3 Ways To Kill Your Chances Of Getting Promoted
Asking for a promotion is always nerve-wracking, which can make it easy to accidentally say the wrong thing.
Even if you think you're giving your boss a foolproof argument for why you're perfect for the job, you might actually be sabotaging your chances.
"Making the case for a higher job title can be tricky," writes Naomi Garnice, the director of marketing at Salucro Healthcare Solutions, in a recent LinkedIn post. "You need to make sure you're approaching the conversation the right way."
It's important to prepare what you're going to say beforehand to avoid turning your boss's opinion against you. Here are three things that will kill your chances:
Comparing yourself to your coworkers.
Sure, your colleagues might be moving up the ranks quickly or taking on more responsibilities, but it doesn't play any part in your job performance. Instead of making an "it's only fair" argument, focus on what you add to the company. "You'll gain far more ground focusing on what you have accomplished so far and what you can continue to tackle in your new role," Garnice says. Also, complaining to the boss about coworkers makes you look whiny and unfit to handle a leadership role, Garnice adds.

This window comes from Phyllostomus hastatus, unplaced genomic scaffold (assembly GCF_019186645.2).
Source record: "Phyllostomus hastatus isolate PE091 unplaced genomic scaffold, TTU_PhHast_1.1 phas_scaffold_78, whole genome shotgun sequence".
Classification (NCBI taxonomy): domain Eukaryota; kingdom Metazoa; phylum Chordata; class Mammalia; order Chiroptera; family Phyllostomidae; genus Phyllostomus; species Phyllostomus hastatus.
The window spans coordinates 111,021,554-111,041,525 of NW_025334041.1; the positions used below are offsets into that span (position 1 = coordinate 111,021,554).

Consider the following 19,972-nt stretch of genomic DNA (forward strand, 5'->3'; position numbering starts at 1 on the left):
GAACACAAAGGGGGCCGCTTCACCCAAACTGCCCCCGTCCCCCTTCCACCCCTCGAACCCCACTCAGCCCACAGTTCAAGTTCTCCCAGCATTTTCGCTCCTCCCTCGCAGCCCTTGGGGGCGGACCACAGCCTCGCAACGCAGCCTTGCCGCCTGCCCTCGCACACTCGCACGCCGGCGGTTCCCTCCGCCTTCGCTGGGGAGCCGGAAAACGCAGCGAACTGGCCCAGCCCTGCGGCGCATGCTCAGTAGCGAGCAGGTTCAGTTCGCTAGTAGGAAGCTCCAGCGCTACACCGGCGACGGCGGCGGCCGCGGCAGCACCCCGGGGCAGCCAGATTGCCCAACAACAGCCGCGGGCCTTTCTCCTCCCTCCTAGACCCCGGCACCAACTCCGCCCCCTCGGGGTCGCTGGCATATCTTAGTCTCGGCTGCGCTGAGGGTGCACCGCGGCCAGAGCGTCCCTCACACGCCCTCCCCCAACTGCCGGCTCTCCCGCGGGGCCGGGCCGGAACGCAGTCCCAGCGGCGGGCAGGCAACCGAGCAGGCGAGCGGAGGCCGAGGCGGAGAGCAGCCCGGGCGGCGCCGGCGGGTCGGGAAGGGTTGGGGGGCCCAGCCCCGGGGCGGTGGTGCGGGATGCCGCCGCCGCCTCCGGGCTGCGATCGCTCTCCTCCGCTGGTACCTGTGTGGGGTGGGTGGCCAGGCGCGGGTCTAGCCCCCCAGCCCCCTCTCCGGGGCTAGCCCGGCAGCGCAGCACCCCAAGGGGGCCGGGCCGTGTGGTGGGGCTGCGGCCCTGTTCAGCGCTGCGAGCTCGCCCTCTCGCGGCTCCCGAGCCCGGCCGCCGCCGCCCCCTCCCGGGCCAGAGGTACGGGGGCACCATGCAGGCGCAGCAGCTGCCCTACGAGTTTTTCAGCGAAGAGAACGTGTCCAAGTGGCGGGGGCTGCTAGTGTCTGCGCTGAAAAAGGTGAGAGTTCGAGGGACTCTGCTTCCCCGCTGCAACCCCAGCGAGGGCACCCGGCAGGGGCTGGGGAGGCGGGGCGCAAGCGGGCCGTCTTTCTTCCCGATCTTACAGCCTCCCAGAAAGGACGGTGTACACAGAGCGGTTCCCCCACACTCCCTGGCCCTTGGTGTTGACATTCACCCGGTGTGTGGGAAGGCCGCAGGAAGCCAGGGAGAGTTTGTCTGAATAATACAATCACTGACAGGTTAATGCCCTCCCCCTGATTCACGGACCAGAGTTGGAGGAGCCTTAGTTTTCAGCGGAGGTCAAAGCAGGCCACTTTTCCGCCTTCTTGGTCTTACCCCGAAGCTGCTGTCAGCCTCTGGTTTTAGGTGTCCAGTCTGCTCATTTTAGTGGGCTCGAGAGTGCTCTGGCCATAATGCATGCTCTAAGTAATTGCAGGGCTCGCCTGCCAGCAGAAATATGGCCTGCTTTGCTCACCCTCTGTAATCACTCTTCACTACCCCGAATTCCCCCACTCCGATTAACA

"Threats of ditching your job or leaving for another employer are appreciated by exactly no one," Garnice says. If you want your boss to seriously consider you for a promotion, you need to prove that you're dedicated to your work and the company. Threatening to leave if things don't go your way might seem like a good tactic to scare your boss into promoting you, but it really just reveals that you're not a team player.
Only concentrating on yourself.
Though your personal career is forefront in your mind when asking for a promotion, the decision is all about what's best for the company to your boss. Rather than showing how this opportunity will benefit you, make it about how you're an asset to the business. "Try starting the conversation by showing that you care about the company and its success," Garnice suggests. "Then, back this up with examples of your accomplishments and how they could translate into results in your next role."
Click here to read the full LinkedIn post.
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